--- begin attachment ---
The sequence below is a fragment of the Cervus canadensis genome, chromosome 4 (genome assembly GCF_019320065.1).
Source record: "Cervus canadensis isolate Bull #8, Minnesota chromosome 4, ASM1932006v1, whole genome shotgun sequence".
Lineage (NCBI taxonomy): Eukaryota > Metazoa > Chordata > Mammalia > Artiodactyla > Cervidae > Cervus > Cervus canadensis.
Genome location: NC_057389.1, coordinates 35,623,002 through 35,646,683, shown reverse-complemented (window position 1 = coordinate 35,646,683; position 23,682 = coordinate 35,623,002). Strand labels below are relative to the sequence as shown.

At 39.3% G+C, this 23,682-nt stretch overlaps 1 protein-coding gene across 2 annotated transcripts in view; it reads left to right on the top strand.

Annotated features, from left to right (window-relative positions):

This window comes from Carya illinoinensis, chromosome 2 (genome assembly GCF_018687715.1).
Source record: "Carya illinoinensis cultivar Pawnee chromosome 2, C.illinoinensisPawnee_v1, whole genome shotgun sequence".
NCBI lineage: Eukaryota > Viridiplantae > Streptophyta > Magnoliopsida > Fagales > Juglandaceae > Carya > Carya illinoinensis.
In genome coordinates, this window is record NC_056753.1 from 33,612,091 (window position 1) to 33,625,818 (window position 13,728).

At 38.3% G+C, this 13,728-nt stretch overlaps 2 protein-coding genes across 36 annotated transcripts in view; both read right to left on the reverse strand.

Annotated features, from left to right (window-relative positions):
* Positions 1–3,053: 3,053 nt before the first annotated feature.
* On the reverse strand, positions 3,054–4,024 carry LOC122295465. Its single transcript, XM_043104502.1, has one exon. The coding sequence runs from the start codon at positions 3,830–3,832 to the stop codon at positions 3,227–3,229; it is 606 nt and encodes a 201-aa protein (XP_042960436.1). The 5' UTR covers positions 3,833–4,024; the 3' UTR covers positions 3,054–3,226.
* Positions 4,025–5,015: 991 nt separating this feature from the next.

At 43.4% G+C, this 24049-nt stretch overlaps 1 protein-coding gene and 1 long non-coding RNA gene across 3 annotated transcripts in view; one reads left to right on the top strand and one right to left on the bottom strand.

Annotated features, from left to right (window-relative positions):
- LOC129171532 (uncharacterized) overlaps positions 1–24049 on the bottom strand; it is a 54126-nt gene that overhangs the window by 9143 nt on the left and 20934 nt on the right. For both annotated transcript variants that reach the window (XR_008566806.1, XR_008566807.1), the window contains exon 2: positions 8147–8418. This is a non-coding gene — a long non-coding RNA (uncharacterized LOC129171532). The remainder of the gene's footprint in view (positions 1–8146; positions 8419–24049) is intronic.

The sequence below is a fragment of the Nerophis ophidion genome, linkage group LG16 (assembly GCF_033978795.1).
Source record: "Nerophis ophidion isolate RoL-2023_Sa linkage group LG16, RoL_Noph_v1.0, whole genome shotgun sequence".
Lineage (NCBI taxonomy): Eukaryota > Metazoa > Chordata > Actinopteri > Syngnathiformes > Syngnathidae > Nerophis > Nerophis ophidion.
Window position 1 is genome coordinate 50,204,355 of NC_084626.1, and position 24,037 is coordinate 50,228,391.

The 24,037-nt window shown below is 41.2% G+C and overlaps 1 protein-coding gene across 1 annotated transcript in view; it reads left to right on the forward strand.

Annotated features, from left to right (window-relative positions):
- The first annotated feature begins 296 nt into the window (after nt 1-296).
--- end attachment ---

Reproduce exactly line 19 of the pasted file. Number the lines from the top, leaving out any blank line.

The sequence below is a fragment of the Nerophis ophidion genome, linkage group LG16 (assembly GCF_033978795.1).